The Voice of the Natives / Kenojuak The Life Story of an Inuit Artist Book Bundle
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The Voice of the Natives
The Canadian North and Alaska
9 X 12 inches, 208 pages
123 colour photographs, 40 b&w archival
"ARE YOU FINISHED, WHITE MAN?
I am speaking."
On hearing those words spoken by an elder woman of the Ksan Indian village near Hazelton, B.C., in 1977, a humbled photographer, Hans-Ludwig Blohm, hastened upon a decades long quest. He has made over thirty trips—in all seasons, by car, boat, and aircraft across the Canadian North and Alaska—to glimpse the soul of the people of the North and the breathtaking land that is their home.
The Voice of the Natives is the culmination of those travels where he earned the trust of the Northerners—a number of whom have contributed their own writings to this remarkable book.
Besides the many Natives who speak through Hans Blohm's colour photographs, this book presents the words of John Amagoalik, the father of Nunavut; Alootook Ipellie, poet, graphic artist, and former editor of Inuit Today magazine; the late Armand Tagoona, an ordained Anglican priest who later renounced Christianity; Charlie Snowshoe, Caribou hunter and former Gwich'in Indian Chief from Fort MacPherson; Barnabas Pirjuaq, respected elder of Baker Lake; Zebedee Nungak, of Kangirsuk, Nunavik, once Chair of the Inuit Justice Task Force and now a freelance writer; Pita Aatami, President of Makivik Corporation in Nunavik; Paul Quassa, long time leader for Nunavut Tungavik Incorporated; and Nellie Cournoyea, former Premier of the Northwest Territories.
Unblinkingly, they have chronicled the staggering changes brought to their way of life by the foreign rule of a white colonial government and by global realities of the twentieth century. Their contemporary words are juxtaposed with black and white archival photographs, retaining their original captions, so we are ever-reminded of how the Inuit were initially perceived by the Qallunaat, or white people, who brought devastating change to the North.
Along with Hans Blohm's own essays, there is a letter exchange between Hans L. Blohm and Senior Justice J.E. Richard of the Supreme Court, N.W.T., and an essay by Claus-M Naske, a professor of History at the University of Alaska, that provide insight into the judicial and political history of the North.
Though the recent socio-political terrain has proved a challenge more daunting than the beautiful but unforgiving land on which their ancestors have lived harmoniously for centuries, these Inuit have carried a torch through the cultural white-out their people have endured. They have given voice to a necessary vision of governance in the North, with its ever-so fragile ecosystems—a vision from which we, at the dawn of the twentieth-first century, can all take inspiration.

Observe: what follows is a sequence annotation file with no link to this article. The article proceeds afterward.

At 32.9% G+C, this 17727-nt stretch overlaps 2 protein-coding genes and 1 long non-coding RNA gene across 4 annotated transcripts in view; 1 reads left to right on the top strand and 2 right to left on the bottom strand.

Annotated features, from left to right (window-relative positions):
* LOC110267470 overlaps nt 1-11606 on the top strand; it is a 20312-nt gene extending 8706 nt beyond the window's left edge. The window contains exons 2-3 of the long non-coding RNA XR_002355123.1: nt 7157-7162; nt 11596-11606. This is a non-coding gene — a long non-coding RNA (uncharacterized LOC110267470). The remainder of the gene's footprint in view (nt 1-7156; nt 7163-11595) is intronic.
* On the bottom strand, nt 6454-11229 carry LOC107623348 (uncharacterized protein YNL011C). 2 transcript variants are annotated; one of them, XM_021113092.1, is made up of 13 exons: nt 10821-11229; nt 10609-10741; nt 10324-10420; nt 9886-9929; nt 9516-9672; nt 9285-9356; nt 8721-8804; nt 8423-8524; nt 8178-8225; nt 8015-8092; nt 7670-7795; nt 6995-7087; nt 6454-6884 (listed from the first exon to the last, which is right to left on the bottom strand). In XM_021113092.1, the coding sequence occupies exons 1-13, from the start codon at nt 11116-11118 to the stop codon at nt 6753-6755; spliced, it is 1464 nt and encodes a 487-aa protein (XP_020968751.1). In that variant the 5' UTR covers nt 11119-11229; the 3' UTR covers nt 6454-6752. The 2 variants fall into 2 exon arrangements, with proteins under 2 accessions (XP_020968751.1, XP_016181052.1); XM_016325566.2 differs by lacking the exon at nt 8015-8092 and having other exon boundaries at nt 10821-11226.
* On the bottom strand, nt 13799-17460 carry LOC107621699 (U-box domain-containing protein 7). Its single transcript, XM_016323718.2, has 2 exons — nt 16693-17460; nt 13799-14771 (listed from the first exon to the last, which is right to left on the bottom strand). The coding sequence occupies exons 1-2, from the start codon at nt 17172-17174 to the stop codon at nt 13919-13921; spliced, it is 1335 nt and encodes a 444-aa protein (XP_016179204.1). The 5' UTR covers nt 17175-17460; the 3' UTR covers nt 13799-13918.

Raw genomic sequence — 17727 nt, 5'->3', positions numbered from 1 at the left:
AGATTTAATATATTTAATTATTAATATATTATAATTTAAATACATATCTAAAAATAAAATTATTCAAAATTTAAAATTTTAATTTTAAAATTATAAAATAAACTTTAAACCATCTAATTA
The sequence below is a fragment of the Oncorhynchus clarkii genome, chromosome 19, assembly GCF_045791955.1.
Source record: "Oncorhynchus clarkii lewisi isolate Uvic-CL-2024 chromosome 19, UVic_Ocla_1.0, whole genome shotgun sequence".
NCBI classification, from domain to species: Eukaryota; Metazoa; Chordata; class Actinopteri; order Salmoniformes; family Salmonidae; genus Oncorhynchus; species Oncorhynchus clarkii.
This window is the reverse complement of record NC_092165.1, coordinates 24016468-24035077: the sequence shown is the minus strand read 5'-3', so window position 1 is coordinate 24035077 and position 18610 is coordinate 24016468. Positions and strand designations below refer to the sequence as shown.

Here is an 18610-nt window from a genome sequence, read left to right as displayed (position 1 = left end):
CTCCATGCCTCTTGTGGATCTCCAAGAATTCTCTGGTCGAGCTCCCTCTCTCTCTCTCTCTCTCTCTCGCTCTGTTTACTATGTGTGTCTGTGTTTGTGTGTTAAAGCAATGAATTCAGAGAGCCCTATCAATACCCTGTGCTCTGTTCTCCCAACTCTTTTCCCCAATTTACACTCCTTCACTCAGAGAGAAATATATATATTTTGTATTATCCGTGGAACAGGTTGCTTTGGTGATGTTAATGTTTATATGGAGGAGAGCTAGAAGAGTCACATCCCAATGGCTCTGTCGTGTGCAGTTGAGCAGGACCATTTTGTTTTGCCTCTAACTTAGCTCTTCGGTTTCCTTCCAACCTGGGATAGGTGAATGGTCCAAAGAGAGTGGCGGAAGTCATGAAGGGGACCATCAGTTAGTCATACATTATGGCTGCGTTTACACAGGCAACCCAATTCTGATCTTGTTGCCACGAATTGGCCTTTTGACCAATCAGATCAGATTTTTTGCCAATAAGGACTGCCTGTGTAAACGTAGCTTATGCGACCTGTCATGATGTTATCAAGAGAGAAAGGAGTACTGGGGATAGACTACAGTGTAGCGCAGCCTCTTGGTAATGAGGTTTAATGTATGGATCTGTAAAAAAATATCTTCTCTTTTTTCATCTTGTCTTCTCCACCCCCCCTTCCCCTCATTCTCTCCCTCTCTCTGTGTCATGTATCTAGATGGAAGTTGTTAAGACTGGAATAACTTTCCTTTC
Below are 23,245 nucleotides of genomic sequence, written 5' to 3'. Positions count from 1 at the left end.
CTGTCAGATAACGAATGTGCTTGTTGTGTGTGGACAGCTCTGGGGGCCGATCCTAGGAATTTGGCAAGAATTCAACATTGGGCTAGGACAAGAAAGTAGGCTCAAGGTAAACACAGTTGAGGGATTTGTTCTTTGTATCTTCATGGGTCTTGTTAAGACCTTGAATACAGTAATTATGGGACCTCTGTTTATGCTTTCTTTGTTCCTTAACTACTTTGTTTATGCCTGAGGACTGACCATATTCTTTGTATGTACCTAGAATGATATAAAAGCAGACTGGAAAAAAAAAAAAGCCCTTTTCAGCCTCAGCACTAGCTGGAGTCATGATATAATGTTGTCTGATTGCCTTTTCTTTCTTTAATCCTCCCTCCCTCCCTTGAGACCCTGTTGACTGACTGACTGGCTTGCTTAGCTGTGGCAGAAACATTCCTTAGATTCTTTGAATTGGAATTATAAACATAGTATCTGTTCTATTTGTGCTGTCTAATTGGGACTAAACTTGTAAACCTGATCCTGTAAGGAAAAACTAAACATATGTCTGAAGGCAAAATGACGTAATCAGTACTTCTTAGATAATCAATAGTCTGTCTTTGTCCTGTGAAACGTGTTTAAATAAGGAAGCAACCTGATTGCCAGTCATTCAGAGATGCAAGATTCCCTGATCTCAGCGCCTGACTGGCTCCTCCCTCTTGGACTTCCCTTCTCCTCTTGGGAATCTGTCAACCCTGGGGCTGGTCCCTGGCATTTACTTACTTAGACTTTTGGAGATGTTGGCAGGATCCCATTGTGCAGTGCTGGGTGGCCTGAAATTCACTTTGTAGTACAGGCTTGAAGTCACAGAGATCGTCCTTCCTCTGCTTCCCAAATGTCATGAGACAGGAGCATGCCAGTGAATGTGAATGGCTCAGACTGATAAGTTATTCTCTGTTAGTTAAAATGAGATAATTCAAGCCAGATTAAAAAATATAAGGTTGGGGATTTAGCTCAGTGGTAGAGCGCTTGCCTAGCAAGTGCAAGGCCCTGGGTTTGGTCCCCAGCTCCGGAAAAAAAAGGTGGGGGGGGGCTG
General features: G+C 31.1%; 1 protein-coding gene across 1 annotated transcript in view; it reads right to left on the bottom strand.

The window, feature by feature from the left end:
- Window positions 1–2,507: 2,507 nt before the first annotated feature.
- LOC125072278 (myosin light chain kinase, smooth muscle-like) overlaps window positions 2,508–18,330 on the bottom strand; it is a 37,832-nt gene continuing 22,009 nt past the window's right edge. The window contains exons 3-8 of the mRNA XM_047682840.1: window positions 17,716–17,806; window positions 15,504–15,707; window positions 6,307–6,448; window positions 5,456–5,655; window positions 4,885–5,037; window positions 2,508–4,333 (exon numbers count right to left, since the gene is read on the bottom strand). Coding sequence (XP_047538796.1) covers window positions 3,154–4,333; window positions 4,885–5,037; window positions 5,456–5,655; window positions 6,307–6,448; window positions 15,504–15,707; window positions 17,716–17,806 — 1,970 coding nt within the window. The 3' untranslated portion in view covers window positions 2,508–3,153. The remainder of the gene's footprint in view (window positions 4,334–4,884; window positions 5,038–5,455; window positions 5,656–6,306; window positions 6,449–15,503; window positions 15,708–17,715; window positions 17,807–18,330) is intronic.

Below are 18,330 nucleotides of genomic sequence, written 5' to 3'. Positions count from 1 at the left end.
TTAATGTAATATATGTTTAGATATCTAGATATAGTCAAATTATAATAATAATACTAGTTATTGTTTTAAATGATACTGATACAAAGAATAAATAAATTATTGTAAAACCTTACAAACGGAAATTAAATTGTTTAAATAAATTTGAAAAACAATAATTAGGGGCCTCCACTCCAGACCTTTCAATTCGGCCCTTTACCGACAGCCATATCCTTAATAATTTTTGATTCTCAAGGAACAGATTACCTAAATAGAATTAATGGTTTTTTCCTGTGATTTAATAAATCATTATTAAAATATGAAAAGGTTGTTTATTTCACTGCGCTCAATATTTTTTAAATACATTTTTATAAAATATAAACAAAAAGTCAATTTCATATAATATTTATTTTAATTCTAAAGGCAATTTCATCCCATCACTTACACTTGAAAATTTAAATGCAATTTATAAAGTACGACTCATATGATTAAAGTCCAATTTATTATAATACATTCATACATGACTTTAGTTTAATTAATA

For Hans Blohm, this is the achievement of a dream. Although he started by looking in, this landmark book features the Inuit looking out—it is really their vision, their voice.
"...those pictures? I can never understand how anyone can look at that land and not want to go there..."
—Peter Gzowski, The Globe and Mail, December 1, 2001
Hans Blohm is a well-known cultural photographer and is the author or co-author of more than ten books (most notably with David Suzuki, Rudi Haas, and Claus M. Naske). His internationally-lauded photographs span worlds: from urban architecture, to the microsopic cities within a silicon chip, to the living mythos of the Arctic. He has travelled in all parts of the North for many years, in all seasons, and under all conditions. He is a resident of Ottawa, Canada.
The Life Story of an Inuit Artist
7 X 9 inches, 248 pages
64 colour photographs of the artist and her work
KENOJUAK IS REGARDED AS ONE of the most notable pioneers of modern Inuit art. Born in an igloo in 1927, she was one of the first Inuit women in Cape Dorset to begin drawing about forty years ago. She has since created thousands of drawings and many carvings from soapstone, etchings, stone-cuts, and prints—all much sought after by museums and collectors.
In this biography of her life as both an artist and a person, Ansgar Walk records the story of a woman who lost her father by dramatic events in early youth and who, not yet 25 years old, had to be treated for several years for tuberculosis in a hospital far away from home. Many of her children and grandchildren succumbed to disease or accident, as did her husband of 45 years. Nevertheless she has retained her courage, her sense of humour, and her trust in God. Kenojuak tells how from the beginning of this century people on the coast of southwest Baffin Island have tried to solve the problems of daily life. Sixty four photos of the artist, her environment, and her latest work accompany the biography by Ansgar Walk.
Ansgar Walk (b.1929) has studied natural science, philosophy, and literature. His interests include scientific topics related to the Arctic as well as issues of social development and the fine arts of the Inuit. With his wife, he has travelled many times to northeast Canada, and repeated journeys to Cape Dorset have brought him in contact with Kenojuak and other local artists. In addition to Kenojuak, Ansgar Walk has written In the Land of the Inuit: Arctic Diary, and The Polar Bear Came Late at Night: Sketches of Wager Bay, both published in German by Pendragon Bielefeld. Kenojuak is a translation of the Pendragon edition, which was published in 1998.
Ansgar Walk and his books with Pendragon (Deutsch/English)